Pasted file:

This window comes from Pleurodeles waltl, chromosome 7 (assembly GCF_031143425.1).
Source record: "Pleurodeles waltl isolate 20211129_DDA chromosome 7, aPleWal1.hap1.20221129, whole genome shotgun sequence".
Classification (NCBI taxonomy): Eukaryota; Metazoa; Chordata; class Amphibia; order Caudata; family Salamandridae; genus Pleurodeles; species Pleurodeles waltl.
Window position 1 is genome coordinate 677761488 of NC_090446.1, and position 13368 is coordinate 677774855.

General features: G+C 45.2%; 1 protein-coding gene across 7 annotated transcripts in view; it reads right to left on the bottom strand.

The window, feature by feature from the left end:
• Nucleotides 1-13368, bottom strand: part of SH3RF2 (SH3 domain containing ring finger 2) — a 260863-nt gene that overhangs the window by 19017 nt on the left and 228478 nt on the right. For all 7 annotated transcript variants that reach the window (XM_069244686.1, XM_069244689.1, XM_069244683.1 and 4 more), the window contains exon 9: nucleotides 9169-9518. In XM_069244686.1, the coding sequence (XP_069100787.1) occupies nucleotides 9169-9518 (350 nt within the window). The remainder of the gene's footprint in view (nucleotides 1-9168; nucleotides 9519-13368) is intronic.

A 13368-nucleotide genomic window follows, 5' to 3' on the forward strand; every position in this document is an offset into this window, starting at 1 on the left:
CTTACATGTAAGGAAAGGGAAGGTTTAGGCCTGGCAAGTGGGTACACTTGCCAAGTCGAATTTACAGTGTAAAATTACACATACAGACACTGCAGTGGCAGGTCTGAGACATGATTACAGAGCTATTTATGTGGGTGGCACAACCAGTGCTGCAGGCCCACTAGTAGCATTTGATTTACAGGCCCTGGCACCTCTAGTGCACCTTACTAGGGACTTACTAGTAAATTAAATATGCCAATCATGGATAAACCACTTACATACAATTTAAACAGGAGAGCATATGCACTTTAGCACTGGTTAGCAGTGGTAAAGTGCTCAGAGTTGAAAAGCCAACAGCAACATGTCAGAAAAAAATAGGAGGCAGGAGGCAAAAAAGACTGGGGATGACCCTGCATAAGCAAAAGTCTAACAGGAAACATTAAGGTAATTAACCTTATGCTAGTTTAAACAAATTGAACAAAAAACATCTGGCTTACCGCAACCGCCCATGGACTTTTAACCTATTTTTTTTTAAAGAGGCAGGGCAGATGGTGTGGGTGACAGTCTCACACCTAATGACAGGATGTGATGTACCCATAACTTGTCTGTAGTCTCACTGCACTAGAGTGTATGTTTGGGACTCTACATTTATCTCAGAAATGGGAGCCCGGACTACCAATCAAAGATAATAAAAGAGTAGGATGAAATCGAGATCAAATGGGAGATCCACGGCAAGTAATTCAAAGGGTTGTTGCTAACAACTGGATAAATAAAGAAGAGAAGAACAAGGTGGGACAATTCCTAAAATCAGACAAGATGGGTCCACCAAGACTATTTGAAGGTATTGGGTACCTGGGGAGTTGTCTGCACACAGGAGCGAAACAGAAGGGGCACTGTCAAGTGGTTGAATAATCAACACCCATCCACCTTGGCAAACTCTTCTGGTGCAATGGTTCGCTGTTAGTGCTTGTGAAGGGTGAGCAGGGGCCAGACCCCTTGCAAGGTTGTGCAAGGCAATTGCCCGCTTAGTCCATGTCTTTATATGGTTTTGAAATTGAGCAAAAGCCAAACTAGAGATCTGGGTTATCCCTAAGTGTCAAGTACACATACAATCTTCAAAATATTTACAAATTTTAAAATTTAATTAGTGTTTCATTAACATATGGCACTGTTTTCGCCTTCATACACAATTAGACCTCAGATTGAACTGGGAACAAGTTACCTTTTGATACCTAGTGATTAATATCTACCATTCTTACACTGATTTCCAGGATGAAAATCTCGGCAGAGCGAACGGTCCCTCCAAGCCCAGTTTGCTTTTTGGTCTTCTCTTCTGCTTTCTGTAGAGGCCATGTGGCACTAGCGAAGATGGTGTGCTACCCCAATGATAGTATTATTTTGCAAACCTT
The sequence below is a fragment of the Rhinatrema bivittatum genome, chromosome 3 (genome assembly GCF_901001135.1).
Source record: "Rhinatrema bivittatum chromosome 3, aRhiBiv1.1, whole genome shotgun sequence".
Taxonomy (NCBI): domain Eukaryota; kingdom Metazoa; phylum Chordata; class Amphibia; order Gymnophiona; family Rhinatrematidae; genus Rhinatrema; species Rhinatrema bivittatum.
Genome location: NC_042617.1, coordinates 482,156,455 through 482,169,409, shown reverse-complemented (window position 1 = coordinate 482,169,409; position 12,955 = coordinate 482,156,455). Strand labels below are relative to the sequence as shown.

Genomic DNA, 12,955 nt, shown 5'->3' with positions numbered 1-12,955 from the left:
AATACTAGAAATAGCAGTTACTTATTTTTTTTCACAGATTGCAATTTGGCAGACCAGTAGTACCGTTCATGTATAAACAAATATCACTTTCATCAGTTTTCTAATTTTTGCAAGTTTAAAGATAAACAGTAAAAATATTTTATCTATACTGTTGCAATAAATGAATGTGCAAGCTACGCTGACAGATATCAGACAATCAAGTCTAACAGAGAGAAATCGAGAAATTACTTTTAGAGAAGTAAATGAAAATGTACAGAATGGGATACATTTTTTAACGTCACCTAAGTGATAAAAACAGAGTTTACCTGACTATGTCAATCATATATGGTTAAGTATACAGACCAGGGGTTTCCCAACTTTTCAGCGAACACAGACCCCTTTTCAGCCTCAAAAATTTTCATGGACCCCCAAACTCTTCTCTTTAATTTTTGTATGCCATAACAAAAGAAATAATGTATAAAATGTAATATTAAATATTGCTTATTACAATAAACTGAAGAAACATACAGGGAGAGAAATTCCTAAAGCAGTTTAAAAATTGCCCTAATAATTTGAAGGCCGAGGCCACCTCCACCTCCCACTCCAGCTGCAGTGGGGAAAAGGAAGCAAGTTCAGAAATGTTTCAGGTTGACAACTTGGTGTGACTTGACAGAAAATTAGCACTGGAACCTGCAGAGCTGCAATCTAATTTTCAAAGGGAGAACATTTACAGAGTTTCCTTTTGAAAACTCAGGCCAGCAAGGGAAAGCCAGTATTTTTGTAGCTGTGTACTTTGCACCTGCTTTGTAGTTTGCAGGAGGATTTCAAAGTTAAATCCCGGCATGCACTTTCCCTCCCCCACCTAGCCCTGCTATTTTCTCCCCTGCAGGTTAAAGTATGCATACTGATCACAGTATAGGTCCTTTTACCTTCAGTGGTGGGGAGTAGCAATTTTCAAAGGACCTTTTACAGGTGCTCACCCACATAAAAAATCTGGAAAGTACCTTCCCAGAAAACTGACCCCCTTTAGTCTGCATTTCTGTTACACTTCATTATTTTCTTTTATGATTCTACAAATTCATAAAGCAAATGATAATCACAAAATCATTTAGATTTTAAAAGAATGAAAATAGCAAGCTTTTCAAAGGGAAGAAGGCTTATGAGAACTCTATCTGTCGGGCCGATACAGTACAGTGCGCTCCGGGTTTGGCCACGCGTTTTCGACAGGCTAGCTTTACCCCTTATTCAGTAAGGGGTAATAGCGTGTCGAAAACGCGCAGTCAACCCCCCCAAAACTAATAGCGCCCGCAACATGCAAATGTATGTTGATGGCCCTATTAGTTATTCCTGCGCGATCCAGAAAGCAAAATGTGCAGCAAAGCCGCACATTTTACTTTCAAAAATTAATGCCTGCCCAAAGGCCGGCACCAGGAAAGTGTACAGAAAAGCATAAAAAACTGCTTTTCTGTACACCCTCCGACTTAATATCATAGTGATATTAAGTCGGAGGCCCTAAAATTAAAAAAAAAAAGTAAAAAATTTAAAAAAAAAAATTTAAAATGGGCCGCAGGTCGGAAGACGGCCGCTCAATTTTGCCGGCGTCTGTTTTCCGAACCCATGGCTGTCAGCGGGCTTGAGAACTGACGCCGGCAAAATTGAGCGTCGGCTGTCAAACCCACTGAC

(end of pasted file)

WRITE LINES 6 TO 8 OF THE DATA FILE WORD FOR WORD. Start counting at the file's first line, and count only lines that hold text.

The window, feature by feature from the left end:
• Nucleotides 1-13368, bottom strand: part of SH3RF2 (SH3 domain containing ring finger 2) — a 260863-nt gene that overhangs the window by 19017 nt on the left and 228478 nt on the right. For all 7 annotated transcript variants that reach the window (XM_069244686.1, XM_069244689.1, XM_069244683.1 and 4 more), the window contains exon 9: nucleotides 9169-9518. In XM_069244686.1, the coding sequence (XP_069100787.1) occupies nucleotides 9169-9518 (350 nt within the window). The remainder of the gene's footprint in view (nucleotides 1-9168; nucleotides 9519-13368) is intronic.

A 13368-nucleotide genomic window follows, 5' to 3' on the forward strand; every position in this document is an offset into this window, starting at 1 on the left: